David Cameron, Chapter 11, administration, and the curious incident of the media in the night

Yesterday I pointed out that David Cameron’s speech advocating the introduction of a Chapter 11 type procedure into UK law was somewhat peculiar given that the Thatcher government had introduced the system of administration which imposed a moratorium on debt enforcement against a company, in an attempt to promote the rescue of failing companies.  This procedure gives an opportunity to restructure companies, replaces the failing management, and if the company cannot be rescued the company will then go to the wall.  If the company can be rescued it survives – with no financial cost to the taxpayer, the procedure being self-financing as the administration expenses are preferred creditors in the distribution of the assets of the company.

Accordingly, as I said yesterday Cameron’s speech was an example of the operation of modern politics:

“Something must be done to address this awful problem.  IN this case that something that must be done is to be virtually identical to the something that has already been done.  When the something that must be done is pronounced earnestly (and greeted with applause by people who should know better) with a veritable plethora of soundbites that sound good to the general populace  – pro-business, pro-rescue, pro-employee – the [lack of content] is missed [in] the general swell of support.”

So, how has his speech been greeted by the media – with cynicism that his preferred course of action is effectively no change?

of course not.

For Fraser Nelson at The Spectator the roof has fallen in as part of a giant left wing conspiracy:

“The brutal truth is that the process of wealth creation, and job creation, requires allowing badly-run companies to fail. This creates space in the economy for better-run companies to prosper. Letting firms cheat death with state aid (legal or financial) helps no one in the long run. In the 1980s, a Conservative government reintroduced these principles to Britain. The subsequent economic realignment was bloody and costly, but bequeathed an economy which worked right up until Labour ramped it up with cheap debt – ending in the bursting of the Brown Bubble. The last thing the British economy needs is more of the “moral hazard” which Mervyn King so rightly worried about (before the Northern Rock bailout realised his worst fears). The Conservatives are supposed to be the party which understands the principles of wealth and job creation. Mr Cameron’s policy is clearly designed to say to the employees of the many firms who go bust in the next two years “ah, you’d be protected under the Tories”. So a short-term tactical gain. But this is not a policy which has Britain’s long-term economic interests at heart.”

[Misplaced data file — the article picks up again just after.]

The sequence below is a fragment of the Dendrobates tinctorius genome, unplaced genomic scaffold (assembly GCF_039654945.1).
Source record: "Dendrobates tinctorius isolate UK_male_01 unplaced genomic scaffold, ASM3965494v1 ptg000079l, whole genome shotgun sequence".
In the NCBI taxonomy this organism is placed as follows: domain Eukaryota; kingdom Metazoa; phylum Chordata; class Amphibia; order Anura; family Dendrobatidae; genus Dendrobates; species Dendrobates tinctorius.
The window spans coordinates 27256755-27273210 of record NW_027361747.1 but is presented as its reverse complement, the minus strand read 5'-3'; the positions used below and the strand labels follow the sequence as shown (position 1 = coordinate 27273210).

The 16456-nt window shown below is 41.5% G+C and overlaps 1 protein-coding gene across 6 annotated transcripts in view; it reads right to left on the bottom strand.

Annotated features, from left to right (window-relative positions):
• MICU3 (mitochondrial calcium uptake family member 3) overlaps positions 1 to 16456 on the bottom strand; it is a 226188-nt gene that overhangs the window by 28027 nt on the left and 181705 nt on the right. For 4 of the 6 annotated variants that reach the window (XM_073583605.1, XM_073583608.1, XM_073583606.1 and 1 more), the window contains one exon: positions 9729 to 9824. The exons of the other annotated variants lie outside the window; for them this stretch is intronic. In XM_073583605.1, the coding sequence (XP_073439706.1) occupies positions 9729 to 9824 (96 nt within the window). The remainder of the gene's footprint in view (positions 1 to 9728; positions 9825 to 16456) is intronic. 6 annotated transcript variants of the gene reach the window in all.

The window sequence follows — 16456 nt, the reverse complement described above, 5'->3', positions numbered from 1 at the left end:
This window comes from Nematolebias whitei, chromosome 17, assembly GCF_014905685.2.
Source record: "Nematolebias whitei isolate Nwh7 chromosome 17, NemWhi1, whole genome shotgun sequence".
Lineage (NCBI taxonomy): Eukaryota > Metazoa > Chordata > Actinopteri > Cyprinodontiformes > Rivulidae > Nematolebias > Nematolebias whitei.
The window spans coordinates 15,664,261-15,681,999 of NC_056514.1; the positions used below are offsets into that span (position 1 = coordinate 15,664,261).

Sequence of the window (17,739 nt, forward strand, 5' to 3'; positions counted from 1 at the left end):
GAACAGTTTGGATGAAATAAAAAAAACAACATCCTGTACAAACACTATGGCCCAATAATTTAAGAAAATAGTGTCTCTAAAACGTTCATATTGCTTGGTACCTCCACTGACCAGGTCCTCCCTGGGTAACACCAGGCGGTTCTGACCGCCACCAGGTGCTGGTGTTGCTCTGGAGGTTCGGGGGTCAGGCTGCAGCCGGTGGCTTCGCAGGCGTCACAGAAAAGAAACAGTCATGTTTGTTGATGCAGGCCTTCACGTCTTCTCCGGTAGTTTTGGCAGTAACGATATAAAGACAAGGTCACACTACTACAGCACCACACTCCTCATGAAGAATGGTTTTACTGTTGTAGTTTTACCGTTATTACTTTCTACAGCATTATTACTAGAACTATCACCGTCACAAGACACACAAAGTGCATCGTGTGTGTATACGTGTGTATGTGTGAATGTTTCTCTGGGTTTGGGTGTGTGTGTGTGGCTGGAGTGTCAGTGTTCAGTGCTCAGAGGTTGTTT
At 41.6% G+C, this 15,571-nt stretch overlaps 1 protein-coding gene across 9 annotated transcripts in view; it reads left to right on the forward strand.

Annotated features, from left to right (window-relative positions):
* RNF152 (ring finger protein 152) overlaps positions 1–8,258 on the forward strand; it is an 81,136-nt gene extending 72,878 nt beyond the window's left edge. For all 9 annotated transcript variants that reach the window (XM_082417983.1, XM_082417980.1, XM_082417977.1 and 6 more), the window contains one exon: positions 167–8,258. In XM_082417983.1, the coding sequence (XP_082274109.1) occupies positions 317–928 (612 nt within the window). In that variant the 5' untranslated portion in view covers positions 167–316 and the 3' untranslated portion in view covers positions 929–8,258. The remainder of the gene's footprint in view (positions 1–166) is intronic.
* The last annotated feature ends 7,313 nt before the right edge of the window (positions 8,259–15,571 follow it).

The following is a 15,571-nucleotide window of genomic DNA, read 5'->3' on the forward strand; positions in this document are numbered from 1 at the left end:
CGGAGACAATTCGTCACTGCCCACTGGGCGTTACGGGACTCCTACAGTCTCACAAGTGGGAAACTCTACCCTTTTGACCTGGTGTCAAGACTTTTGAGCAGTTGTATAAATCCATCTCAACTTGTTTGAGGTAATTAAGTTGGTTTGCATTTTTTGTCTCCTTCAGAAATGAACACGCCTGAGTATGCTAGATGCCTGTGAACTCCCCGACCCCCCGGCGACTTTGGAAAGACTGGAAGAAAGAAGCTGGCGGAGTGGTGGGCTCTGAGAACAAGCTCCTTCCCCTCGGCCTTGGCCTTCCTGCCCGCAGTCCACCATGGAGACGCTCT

Well,  let’s examine the first part of this statement.  Badly run companies should fail in order to promote general prosperity in the economy – yep, that’s generally how insolvency law works.  Our system applies in a peremptory manner with no discretion and the first action in any formal insolvency proceeding in the UK (Scotland, Northern Ireland, or England and Wales – despite the differences in substantive law in each system) is to replace the management to allow (down the line a little) the reasons for failure to be examined.  This was a key element in the Cork report – that underpinned the various legislative reforms from the mid 1980s onwards.  But, “Letting firms cheat death with state aid (legal or financial) helps no one in the long run. In the 1980s, a Conservative government reintroduced these principles to Britain.”  As I’ve pointed out it was the Tory government that introduced administration, the Tory government that accepted that not all failing businesses must necessarily fail – that some simply require better management (hence the requirement in administration to replace the previous board).  If the successes that Mr Nelson perceives in the economy of the 1980s were genuine – then this was with a system that had a Chapter 11 equivalent.  That the process was merely part of the picture – that other failing businesses could be managed out of problems (or in other cases run down) by a receiver – appointed to represent the interests of one creditor (typically the bank, which was itself best protected if the company did go under – also appears to have passed Mr Nelson by.  The receiver also replaced the management, and his or her role in proceedings was never challenged by the Conservative party during their period in power.  INdeed in Scotland it was the Heath government that introduced receivers, ostensibly to promote corporate rescue as well as to make the enforcement of floating charges easier.  You may be correct, Mr Nelson.  Perhaps companies shouldn’t be saved.  Perhaps they should go to the wall, but to suggest that Cameron’s non-idea is some betrayal of Thatcherite policy, when it was her government, indeed her Trade team that introduced it already in 1985-6.